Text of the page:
Palm Beach County, et al. v. Federal Aviation Administration, No. 21-10771 (11th Cir. 2022)Annotate this Case
Intervenor is a former commercial pilot who now flies a small Cessna jet for his own personal use. The intervenor landed his Cessna at the Lantana Airport. A Palm Beach County ordinance prohibits “pure turbo-jet aircraft” and cargo-carrying aircraft that weigh more than 12,500 pounds from using Lantana Airport, and Palm Beach County enforces the ordinance in a way that actually bans all jets, not just the “pure turbo” variety. The intervenor complained to the Federal Aviation Administration that the ordinance’s jet restriction violated a grant assurance the County had made to the FAA in exchange for federal airport improvement money. The FAA agreed with the Intervenor and ordered the County to rescind the restriction. The County and the City of Atlantis, which borders Lantana Airport, have petitioned us for review of the FAA’s final agency decision.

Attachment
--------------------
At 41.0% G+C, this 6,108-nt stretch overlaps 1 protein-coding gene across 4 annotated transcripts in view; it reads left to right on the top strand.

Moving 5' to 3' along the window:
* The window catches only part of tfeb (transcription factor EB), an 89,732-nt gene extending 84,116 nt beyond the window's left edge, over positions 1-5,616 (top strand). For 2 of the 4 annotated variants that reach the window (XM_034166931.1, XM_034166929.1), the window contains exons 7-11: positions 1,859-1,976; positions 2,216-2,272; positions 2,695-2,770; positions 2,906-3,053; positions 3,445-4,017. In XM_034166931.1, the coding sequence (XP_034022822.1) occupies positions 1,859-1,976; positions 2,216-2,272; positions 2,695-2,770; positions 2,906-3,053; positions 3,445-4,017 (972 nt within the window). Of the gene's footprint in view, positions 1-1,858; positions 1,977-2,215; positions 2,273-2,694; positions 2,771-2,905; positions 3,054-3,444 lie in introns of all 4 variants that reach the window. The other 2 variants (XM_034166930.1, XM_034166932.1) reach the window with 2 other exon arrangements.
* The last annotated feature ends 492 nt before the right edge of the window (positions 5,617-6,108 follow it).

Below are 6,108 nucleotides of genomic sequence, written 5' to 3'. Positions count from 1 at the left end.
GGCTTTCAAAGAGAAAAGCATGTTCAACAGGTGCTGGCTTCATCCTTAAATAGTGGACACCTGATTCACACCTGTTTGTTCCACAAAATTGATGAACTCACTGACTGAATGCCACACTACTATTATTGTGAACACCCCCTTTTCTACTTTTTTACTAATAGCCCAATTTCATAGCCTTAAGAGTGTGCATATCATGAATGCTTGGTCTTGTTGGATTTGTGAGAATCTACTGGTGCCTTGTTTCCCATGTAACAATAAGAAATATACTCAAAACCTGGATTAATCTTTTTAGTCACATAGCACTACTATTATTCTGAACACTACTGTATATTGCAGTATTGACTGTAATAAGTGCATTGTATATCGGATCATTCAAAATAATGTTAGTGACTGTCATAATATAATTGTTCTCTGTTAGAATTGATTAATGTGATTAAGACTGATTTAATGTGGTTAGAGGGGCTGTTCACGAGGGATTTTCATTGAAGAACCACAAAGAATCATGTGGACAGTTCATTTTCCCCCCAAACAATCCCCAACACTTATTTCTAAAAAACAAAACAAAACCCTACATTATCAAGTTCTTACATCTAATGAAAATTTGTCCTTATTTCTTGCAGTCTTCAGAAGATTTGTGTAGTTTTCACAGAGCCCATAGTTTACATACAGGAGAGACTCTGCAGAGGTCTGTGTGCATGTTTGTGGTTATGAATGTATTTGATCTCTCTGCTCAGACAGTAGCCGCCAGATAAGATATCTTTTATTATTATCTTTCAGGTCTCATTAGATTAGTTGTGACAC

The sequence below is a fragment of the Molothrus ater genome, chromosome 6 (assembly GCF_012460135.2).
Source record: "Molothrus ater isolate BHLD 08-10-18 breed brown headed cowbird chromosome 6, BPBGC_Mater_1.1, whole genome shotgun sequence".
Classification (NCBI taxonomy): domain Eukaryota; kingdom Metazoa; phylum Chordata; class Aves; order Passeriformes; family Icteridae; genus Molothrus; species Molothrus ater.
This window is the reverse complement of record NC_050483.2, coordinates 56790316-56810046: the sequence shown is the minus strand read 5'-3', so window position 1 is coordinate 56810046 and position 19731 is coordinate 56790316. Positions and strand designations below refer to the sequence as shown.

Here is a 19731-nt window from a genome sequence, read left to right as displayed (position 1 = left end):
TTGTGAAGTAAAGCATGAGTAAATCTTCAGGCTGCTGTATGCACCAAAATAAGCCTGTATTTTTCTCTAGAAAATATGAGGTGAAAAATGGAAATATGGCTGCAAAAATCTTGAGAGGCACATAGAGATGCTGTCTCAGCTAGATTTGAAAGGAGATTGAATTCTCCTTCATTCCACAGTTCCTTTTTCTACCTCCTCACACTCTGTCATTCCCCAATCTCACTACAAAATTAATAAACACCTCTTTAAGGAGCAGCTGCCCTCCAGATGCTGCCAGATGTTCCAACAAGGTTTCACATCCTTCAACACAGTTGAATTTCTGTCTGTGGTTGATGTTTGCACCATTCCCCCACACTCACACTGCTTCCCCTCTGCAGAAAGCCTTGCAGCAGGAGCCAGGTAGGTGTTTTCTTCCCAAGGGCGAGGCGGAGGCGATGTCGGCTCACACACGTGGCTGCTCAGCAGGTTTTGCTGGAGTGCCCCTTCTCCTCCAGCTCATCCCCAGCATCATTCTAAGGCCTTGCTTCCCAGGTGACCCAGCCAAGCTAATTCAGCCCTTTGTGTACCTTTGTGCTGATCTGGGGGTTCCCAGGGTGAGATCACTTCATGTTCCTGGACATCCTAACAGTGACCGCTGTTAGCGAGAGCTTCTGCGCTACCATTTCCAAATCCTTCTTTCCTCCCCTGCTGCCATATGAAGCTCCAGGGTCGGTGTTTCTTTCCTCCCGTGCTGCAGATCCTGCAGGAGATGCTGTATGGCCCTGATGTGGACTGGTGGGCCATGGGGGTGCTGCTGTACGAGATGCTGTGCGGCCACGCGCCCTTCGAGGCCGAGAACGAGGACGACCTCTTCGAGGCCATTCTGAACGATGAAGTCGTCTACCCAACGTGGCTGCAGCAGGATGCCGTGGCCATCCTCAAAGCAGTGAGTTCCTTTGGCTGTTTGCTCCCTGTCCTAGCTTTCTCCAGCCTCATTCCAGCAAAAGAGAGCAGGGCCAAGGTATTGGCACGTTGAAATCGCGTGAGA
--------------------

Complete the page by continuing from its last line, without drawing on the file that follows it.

The Eleventh Circuit denied the petition for review. The court explained that the FAA has exclusive authority over our national navigable airspace, which means it’s responsible for “developing plans and policy . . . necessary to ensure the safety of aircraft and the efficient use” of that space. It “may modify or revoke an assignment of airspace when required in the public interest.” As long as any change in the FAA’s position on an airport restriction isn’t based on an impermissible bias, it has the authority to make that change. The Associate Administrator’s conclusion that Lantana Airport’s jet restriction violates Grant Assurance wasn’t arbitrary and capricious but instead was supported by substantial evidence.